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Adam

My Own Experience As An Ftb

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Hello,

This is the first time I have seen this site, and as it seems to confirm my suspicions, I wanted to let you all in on my very recent experience in the housing market.

I am a single 32 year old computer programmer living in the south east. I have no loans or credit cards, as I have always believed (foolishly?), that unless it is a necessity or investment, it is very inefficient to borrow – why not get a plasma screen TV when you can afford one rather than pay someone interest to have it now?

I have a £32,000 which I have painfully saved over 3 years whilst watching house prices spiral away from me. After receiving a pay rise, I suddenly found myself in a position to be able to buy a house.

I offered on a 2 bedroom semi-detached house with a garage, in Petersfield (GU31 4PA) in May this year. The final offer accepted was £212,500 against an asking price of £220,000. I felt at the time that this discount was reasonable, but not as much as I would have hoped as this house sold for £165,000 three years ago (thankyou land registry!!!).

The sellers were not in a position to procede until 3 days ago, when I went to my solicitor to finally sign the contract. However, at the back of my mind over the past several months I have had a nagging suspicion that I am making a BIG mistake. I decided not to sign and phoned the estate agent for advice.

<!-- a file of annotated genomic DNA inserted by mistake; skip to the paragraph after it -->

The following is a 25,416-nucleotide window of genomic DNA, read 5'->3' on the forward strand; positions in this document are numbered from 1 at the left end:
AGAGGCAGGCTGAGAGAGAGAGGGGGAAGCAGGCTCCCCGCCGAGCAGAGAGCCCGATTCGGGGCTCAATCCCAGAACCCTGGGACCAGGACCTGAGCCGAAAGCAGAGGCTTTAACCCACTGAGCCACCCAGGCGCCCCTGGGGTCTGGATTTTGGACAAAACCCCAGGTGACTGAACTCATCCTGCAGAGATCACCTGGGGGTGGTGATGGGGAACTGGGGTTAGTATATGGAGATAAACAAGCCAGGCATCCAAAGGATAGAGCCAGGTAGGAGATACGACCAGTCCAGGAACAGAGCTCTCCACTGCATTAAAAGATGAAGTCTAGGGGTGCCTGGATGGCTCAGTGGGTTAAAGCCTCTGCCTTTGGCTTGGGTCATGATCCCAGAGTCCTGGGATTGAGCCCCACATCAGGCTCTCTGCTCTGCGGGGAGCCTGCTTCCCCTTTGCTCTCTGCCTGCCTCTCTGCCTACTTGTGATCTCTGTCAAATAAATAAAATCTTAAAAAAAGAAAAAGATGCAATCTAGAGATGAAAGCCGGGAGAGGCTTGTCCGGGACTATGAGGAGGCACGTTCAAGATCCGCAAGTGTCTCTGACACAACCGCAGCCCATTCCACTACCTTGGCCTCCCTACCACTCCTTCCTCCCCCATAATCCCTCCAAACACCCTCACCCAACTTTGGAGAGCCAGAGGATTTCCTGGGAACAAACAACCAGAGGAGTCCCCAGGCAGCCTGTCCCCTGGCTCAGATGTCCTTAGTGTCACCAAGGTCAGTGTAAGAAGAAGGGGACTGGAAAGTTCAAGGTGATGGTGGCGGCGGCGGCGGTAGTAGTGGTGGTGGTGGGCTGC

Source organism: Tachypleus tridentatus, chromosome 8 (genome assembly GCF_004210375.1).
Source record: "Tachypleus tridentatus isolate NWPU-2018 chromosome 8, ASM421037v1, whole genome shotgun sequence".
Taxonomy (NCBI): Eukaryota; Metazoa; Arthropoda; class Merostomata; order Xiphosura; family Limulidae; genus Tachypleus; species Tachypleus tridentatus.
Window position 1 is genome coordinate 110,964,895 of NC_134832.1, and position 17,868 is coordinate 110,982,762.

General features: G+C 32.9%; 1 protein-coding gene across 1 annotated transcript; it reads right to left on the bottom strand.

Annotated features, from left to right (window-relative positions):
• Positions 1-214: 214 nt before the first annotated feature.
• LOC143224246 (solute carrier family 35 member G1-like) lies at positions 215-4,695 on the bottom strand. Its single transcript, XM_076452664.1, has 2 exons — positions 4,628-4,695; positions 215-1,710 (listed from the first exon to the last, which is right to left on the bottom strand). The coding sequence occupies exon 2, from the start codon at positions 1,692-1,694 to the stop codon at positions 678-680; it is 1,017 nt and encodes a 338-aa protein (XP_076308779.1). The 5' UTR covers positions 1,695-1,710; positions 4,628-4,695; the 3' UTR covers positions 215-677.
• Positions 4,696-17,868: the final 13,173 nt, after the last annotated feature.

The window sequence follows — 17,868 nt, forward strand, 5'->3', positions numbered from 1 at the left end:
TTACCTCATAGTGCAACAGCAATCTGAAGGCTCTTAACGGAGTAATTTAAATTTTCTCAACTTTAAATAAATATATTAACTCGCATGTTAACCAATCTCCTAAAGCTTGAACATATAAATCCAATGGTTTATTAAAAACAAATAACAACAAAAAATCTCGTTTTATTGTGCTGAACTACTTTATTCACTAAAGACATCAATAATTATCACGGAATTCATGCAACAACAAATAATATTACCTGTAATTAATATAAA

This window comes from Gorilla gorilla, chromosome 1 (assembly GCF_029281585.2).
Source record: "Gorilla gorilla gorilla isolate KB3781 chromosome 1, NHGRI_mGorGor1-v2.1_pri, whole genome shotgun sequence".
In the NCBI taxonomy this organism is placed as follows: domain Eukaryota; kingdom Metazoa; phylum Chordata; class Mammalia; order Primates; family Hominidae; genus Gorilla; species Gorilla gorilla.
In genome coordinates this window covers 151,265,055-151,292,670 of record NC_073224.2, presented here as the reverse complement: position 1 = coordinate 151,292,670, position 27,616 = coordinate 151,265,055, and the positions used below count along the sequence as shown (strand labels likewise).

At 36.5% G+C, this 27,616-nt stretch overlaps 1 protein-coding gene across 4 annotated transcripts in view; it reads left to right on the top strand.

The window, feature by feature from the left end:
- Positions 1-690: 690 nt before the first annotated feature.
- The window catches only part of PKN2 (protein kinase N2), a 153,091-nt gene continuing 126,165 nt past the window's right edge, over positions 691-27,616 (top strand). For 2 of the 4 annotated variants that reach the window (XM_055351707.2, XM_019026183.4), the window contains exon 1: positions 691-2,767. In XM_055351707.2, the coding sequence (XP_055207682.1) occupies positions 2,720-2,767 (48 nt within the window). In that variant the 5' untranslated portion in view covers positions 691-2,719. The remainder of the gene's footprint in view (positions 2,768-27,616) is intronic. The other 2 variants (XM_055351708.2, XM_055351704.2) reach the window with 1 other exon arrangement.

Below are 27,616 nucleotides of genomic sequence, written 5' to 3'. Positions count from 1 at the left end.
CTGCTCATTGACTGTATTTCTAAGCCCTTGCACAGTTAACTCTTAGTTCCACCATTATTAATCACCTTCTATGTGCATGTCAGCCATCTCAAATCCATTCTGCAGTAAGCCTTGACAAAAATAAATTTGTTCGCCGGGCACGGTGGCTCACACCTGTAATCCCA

You may think this is the stupidest thing you have ever heard. Bear with me.

I told him I was thinking of pulling out as I feared that house prices would crash, and that this was the “top of the market”. He reassured me that house prices would not crash as interest rates are low and employment is high. When I asked what he predicted, he said that house prices would remain level for the next few years.

I left it at that. I asked my dad what I should do and he told me that rent was dead money and I should buy.

Then that night in bed I had a revelation (oooeer!), as follows:

1) If house prices are going to be flat, my savings (about £1000 per month) will easily outstrip house price inflation. Therefore in the next few years I will be able to buy the same house for the same price with more deposit and less debt (my mortgage would have been £192000 as I needed money for furniture etc)

2) The interest on my artificially fixed rate (2 year 4.65%) mortgage of £1050 must be about £800 or more? I can rent a 3 bedroom detached house in petersfield for this money. I won’t lose out because the house I would have bought will not have risen anyway, so the usual advantage of capital gain will be lost. Is rent dead money?